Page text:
DAVF is a type of vascular malformation characterized by abnormal connections between the intracranial arteries and the dural leaflets of the venous sinuses. It accounts for approximately 10%-15% of all intracranial vascular malformations [9]. Its etiology is mostly unknown, although dural sinus thrombosis, trauma, infection, or a prior craniotomy have been reported as potential causes [12]. DAVF can occur in various locations, including the superior sagittal sinus, tentorial cerebelli, petrosal process, and spinal dura. Supratentorial locations are more commonly reported than infratentorial locations, with the transverse sigmoid sinus being the most common [7]. The manifestation in the present case was extremely rare in that it involved a single isolated sigmoid sinus, which posed several limitations for treatment.
Pure sigmoid sinus DAVF can be anatomically more challenging to access than transverse sigmoid sinus DAVF. They are often located deep within the sinuses, and in areas that are difficult to access. This decreases the accessibility of treatment and increases the risk of tissue damage. In the case of a purely isolated sigmoid sinus DAVF, transvenous embolization via the transverse sinus by approaching the contralateral sigmoid sinus is not possible. Additionally, the fistula point in an isolated sigmoid sinus DAVF is smaller than that in a transverse sigmoid sinus DAVF. In such cases, surgical exposure of the sinuses is difficult. Treating isolated sigmoid sinus DVAFs by performing stereotactic radiosurgery is also challenging because of the relatively small radiation exposure area. A PubMed search in English using the keyword “isolated sigmoid sinus” did not yield any directly correlated case reports or clinical articles. Similarly, Google Scholar yielded no significant results. Our case highlights the importance of addressing the risk of hemorrhage due to drainage through the cortical veins in patients with isolated DAVF [1]. Our principal goal was to prevent hemorrhage by complete obliteration of the fistula.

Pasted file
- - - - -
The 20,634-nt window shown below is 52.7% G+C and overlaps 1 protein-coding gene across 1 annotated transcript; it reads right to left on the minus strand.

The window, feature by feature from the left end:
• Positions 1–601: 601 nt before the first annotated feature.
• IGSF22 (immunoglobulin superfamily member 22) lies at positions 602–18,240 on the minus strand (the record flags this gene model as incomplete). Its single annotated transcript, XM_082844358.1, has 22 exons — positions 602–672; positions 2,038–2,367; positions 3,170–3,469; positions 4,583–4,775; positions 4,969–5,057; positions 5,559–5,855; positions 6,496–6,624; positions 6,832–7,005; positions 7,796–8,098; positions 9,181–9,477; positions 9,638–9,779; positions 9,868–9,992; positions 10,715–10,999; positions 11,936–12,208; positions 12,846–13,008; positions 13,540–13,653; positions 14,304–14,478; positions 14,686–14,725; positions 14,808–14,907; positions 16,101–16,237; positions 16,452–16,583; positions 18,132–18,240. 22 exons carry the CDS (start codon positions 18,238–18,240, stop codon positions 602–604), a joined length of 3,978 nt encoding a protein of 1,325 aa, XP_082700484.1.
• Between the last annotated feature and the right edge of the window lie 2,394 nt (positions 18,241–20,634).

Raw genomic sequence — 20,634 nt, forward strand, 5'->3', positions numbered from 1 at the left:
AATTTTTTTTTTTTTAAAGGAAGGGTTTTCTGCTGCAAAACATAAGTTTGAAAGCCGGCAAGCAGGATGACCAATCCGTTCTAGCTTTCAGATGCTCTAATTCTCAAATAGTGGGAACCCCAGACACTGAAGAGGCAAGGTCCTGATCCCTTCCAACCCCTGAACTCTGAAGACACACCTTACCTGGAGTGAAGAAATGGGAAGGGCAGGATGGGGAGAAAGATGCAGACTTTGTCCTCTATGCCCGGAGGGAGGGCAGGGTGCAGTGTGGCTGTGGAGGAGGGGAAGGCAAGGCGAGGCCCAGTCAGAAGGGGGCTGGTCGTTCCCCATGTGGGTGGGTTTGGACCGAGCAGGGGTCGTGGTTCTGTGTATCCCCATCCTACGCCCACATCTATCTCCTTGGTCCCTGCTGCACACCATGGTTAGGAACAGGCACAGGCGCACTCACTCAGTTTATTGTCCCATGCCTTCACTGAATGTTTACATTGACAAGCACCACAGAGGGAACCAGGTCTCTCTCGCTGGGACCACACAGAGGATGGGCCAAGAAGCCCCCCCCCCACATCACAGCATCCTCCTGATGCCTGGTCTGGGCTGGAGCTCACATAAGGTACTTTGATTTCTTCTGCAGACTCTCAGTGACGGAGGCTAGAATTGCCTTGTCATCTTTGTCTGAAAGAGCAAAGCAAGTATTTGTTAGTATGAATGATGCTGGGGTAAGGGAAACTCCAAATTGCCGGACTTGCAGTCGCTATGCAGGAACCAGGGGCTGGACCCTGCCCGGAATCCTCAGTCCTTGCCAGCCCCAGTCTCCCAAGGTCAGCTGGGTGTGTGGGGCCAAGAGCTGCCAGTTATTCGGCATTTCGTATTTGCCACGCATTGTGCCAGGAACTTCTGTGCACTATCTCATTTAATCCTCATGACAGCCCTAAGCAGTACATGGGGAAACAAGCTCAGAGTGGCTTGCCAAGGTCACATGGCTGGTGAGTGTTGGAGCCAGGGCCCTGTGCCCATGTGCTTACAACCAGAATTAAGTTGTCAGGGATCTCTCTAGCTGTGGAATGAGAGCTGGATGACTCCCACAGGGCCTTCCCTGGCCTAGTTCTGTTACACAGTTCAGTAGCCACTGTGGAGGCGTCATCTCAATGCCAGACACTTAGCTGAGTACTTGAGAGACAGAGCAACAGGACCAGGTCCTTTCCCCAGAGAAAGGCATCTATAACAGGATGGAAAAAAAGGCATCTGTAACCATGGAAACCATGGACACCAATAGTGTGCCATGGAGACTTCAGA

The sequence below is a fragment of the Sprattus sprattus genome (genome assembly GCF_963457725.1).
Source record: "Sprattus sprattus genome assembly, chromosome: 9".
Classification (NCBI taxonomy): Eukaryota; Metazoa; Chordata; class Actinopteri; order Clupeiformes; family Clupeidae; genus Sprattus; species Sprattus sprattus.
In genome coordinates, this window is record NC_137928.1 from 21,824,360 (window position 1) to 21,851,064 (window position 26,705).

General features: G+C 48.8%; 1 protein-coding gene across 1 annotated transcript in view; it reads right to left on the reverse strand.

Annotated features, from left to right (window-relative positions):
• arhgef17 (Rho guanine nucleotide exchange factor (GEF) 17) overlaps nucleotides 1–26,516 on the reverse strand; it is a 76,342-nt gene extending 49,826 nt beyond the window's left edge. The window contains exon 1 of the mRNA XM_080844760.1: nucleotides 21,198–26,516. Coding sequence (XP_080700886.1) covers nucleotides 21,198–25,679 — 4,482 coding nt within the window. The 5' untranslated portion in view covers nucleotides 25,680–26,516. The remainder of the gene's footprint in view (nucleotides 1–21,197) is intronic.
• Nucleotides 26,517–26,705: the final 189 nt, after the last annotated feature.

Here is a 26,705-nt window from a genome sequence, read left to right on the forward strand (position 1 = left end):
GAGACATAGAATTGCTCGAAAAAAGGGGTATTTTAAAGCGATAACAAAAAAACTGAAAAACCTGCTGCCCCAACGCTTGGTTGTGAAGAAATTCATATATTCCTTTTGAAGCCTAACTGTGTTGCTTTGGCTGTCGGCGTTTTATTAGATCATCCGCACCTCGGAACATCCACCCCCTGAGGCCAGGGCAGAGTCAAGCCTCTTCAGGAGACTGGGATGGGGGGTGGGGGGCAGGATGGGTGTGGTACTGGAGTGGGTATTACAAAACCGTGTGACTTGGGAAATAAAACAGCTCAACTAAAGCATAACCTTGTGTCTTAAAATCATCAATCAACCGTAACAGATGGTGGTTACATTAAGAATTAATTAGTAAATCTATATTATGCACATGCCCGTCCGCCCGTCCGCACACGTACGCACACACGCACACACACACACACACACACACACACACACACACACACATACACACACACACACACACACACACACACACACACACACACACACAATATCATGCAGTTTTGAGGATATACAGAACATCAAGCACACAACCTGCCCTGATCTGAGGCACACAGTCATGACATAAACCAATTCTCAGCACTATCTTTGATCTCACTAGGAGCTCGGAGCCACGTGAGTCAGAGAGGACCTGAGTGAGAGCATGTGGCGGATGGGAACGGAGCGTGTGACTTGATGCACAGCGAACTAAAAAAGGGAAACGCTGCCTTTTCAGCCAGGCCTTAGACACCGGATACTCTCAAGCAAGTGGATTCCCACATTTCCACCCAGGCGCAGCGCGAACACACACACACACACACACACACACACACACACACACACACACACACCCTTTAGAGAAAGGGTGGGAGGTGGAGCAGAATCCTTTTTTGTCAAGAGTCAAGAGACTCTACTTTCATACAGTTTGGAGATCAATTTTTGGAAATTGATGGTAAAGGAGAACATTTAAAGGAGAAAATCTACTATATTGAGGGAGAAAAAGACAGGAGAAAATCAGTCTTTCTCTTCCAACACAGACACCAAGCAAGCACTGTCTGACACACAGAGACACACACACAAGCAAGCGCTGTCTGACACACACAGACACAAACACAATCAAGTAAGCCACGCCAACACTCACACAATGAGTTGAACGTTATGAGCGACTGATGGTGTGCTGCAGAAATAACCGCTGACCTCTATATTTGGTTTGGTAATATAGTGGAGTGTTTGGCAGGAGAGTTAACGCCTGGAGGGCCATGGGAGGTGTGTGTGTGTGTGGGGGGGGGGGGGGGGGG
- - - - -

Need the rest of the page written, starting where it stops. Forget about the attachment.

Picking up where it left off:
In our case, stereotactic radiosurgery was deemed unsuitable because of the low cure rates and the latency period required to achieve obliteration. Microsurgical treatments such as the interruption of leptomeningeal venous drainage, skeletonization, direct sinus packing, and sinus reconstruction have high cure rates with acceptable morbidity and mortality [8,10,15]. However, these treatments carry a risk of excessive bleeding owing to multiple feeding arteries, which was a major concern in the present case.